Unpayable debts and bank failures brought down the financial system in the 1930s, including the unpayable German reparations for the First World War. After World War II, we were wiser and had the Marshall Plan to help other countries rebuild their economies. We are spending some 7% of our gross national product for defense, including the defense of Western Europe and Asia. The Japanese are not allowed to spend much for armaments according to their constitution which we demanded to insure against any future militancy. So they invest their savings in productive businesses. The biggest seven banks in the world are now Japanese. Japanese own every major hotel on Waikiki beach in Hawaii. They own most of the big buildings in downtown Los Angeles. Is Japan able to mount a Marshall plan for the less developed and deeply indebted countries or to take over the policing of the world? The U.S. took over the world police job after Britain gave it up in the 1930s. The British market collapsed about ten months before the American one in 1929 but it also recovered much faster than ours. Will Japan’s market follow ours after a similar interval? One “expert” suggests that the Japanese market will go about six months after the yen falls to 130 to the dollar. It reached 133 recently. But I have already suggested why their market may not crash even though it was rocked by the drops in our market. Some economists expect the yen to reach 100 to the dollar, making it equivalent to our penny. Will the yen replace the dollar as the U.S. dollar replaced the British pound as the world currency? Or are we capable of agreeing on a truly international monetary standard

The parallels between 1929 and 1987 are astonishing, but the Japanese culture is very different from ours. It will be interesting to see how they handle their world role. At present, only about 4% of their stock market shares are owned by foreigners who would be likely to sell out if a crash looked likely. The Economist magazine reports that it would take 270 years of dividends to recover the cost of one share of Japan’s big telegraph and telephone company, but their loyal citizens are not selling so far. Of course this may be partly because Japanese law requires the big banks, pension funds and other nation-wide investors to keep 70% of their funds in the country. They can’t buy land in Japan; no one will sell it even for astronomical prices. The Japanese continue to save, the money rolls in, and the banks, insurance companies, and pension funds have to put it somewhere. So they work, sell the products to us, loan us the money to buy them, spend some of the money on our land and businesses to make more money while we play grasshopper to their ant. And the winter of Capricorn is coming soon.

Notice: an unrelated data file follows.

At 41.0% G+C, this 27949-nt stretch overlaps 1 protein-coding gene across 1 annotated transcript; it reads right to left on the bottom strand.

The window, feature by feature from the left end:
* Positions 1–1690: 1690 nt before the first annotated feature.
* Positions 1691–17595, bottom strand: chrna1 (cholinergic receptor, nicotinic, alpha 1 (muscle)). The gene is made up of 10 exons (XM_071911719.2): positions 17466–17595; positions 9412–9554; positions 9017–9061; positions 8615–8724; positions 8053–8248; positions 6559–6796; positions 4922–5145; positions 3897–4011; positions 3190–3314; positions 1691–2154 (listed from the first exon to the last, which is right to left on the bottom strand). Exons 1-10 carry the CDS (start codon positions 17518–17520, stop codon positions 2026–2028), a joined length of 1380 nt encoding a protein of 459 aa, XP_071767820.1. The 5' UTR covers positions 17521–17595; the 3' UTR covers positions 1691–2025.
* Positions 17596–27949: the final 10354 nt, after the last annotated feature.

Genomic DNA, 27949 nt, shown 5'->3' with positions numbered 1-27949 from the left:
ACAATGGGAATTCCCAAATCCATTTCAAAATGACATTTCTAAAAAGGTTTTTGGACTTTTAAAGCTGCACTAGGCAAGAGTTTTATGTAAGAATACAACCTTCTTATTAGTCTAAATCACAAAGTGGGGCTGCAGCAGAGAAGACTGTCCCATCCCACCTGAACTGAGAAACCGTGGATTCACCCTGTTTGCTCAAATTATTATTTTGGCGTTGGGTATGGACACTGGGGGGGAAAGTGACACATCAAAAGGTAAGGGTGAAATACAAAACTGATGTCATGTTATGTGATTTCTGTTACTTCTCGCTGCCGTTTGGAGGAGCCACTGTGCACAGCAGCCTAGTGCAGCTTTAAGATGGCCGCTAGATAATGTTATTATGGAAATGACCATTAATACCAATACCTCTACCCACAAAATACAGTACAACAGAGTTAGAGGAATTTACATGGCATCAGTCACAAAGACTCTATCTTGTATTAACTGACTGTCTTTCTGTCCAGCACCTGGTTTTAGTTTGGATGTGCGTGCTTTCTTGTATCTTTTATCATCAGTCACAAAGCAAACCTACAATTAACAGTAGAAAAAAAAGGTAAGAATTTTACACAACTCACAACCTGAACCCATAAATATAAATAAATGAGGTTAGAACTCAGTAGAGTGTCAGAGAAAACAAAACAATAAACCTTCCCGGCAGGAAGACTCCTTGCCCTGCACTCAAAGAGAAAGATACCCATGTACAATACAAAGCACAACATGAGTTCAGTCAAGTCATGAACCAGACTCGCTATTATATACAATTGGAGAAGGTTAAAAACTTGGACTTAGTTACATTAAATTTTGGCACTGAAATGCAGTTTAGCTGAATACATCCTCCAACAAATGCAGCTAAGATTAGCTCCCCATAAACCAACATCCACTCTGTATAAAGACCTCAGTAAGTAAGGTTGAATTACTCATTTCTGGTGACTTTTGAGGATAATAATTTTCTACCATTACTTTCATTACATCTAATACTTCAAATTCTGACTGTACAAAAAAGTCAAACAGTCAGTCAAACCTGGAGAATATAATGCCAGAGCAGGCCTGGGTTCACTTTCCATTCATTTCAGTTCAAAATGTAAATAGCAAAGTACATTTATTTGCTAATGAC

Modern technology could provide the needs of everyone if we could learn to share it. But we would have to move closer to socialism while Russia moved closer to democracy. China is trying such an experiment now, partly out of desperation because they are struggling with increasing unemployment and industrialization seems their only hope. But the Party remains firmly in control and they continue to oppress Tibet. We cannot beat all of our swords into plowshares, but we could give up MX missiles and Star Wars, relying primarily on our nuclear submarines. According to a former scientist at Livermore Lab, Teller lied to Reagan and claimed that lasers could do more than had been demonstrated. Certainly, the claim that they would shield our cities is a lie. The most that is hoped for is protection of our missiles so they could strike back if Russia tried a nuclear first strike.

Russian style Communism provides minimal necessities for everyone but stifles initiative and creativity. Without incentives, many people will do as little as possible. Ruthless capitalism on the other hand, (advocated in some of the newsletters I have been getting), allows maximum freedom so the already rich and powerful (or those clever enough to get away with dishonesty) can take advantage of the masses. Somewhere in the middle there must be a better way. The countries of Western Europe have tried to find it, but they are mostly just muddling through with high unemployment and growing tensions. Blavatsky said “the only sin is belief in separation”. We are supposed to become aware of the oneness of all life in this Piscean Age, but much of the world is still acting as if we were stuck 2,000 years back in the Arian Age. We can recognize our familiar astrological dilemma of self-will versus the rights and needs of others. Part of the Scorpio lesson, as I have written repeatedly, is to learn to share possessions, pleasures, and power, learning moderation, self-knowledge and self-mastery in the process. As Pluto continues through its own sign, we need to live up to the high potentials of both Scorpio and Pisces.